Saturday, 29 December 2012

The other side of the mountain

Towering over Walnut Creek, and a little off to the side, is Mount Diablo.  It's unfairly categorised as a "geologic anomaly", is 3,557ft tall (and growing, due to fault lines each side pushing it up), and narrowly avoided being renamed Mount Reagan.  Most of the time it sits there quietly turning a very dry yellow-brown, but when the winter rains come it buffs up and becomes a deep emerald green, popping out wildflowers and waterfalls with abandon.

Most of the action takes place on the far side from us, which faces out over the Californian central valley and to the Sierra Nevadas.  We drove around there this morning, parking on one of the streets that just sort of stops when the mountainside gets too steep, and headed upwards.

We found lots of mud, and a surprising number of runners.  All the green grass was growing up underneath the long-dead brush and we may even have spotted some Christmassy mistletoe.  We found some mushrooms too, though not the kind usually associated with California.

We didn't make it to the actual waterfalls, defeated by mud, more mud, general laziness, and seven months of pregnancy.  It's always good to save something for next time!

Green bits.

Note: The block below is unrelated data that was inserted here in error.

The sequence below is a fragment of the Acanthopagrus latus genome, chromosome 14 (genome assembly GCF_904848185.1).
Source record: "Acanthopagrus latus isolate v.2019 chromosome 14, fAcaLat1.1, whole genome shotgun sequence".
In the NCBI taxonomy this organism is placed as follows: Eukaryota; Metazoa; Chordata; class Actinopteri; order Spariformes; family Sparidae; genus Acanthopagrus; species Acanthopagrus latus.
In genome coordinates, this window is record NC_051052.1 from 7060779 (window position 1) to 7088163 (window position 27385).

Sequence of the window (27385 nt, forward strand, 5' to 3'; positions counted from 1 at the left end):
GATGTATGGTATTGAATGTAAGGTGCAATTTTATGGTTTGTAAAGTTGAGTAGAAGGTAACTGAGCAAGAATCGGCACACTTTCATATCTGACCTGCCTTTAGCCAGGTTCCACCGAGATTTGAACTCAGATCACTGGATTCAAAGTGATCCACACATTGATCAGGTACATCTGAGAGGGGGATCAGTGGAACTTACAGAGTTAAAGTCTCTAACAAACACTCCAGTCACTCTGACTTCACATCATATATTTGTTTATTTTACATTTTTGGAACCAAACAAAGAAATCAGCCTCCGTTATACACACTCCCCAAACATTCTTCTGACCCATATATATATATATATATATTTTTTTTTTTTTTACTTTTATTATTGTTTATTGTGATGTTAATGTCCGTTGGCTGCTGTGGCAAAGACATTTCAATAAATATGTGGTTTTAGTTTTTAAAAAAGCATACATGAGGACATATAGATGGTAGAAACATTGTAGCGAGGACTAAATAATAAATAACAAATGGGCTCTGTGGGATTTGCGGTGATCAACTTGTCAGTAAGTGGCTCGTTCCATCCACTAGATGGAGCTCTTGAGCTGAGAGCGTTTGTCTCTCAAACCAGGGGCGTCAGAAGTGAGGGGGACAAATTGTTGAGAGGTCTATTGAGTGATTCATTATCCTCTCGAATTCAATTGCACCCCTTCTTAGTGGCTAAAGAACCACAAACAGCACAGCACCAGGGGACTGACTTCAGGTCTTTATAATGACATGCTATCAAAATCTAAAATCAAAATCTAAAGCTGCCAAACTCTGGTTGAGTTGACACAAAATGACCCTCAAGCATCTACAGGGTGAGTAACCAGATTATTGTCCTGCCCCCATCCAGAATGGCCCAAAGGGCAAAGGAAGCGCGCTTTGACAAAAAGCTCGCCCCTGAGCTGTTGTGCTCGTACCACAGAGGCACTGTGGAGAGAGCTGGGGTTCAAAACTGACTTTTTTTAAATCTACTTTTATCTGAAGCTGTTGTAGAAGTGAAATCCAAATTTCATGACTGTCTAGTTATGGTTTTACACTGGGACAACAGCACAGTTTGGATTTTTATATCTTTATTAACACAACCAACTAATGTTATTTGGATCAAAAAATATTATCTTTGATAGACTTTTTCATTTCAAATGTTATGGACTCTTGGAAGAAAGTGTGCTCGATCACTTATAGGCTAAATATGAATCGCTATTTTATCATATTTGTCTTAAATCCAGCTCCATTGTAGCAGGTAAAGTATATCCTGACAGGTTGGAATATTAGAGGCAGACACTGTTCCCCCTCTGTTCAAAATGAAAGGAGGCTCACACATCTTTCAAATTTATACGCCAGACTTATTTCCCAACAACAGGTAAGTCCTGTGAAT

Muddy bits.

Bruce Lee trail - strictly for ninjas.

Mini-daffodils make an pre-St. David's Day appearance.

Berries!  But all the bears that should be around to eat them are long gone :(

Why did the mushroom get invited to all the parties?  Because he was a fungi to be with!  The one on the left is ramaria abietina, and you shouldn't eat it.

Does this count as a waterfall?  If so, we saw one.

Heading back down.

Mistletoe, maybe.

Leave only footprints, take only memories...if you can scrape the incredibly adhesive mud off your boots before you get into the car.

Christmas sales


Wednesday, 26 December 2012

God bless us, every one

It was all about tradition this Christmas - imported traditions, English traditions, traditional traditions.  In our goal to educate and entertain we invited around all the best people we knew - three US citizens, two Israelis, a Romanian and a Russian - and subjected them to a proper British Christmas meal, as it has been celebrated, unbroken, for 2000 years since the birth of Christ.

Nobody complained too much, and we did veer from the script with some fine roast beef (turkey is for Thanksgiving!) and Brussels sprouts that were roasted with balsamic rather than boiled to within, and then well past, a tasteless inch of their soggy lives.  It was all delicious.

Paper hats were worn throughout, although I did seem to be the only person standing when they played the national anthem before the Queen's Christmas speech (brought to us via YouTube).  If only for one day, there was a little corner of Walnut Creek that was overindulgently England.

Hannah, peeling spuds before dressing.  Good girl.

Christmas is a time to remember those who are alone, like Shauli whose wife and son are in Israel.  We saved him from his weeks of eating out every night, going to movies whenever he wants, having massages...

Two cows were harmed in the making of this meal.

Food prepared, a little present opening.

Laid up and ready.


Nate's a medic, so far more competent than me to carve meat.

The full spread.

Flaming pud!

National pride.

Sunday, 23 December 2012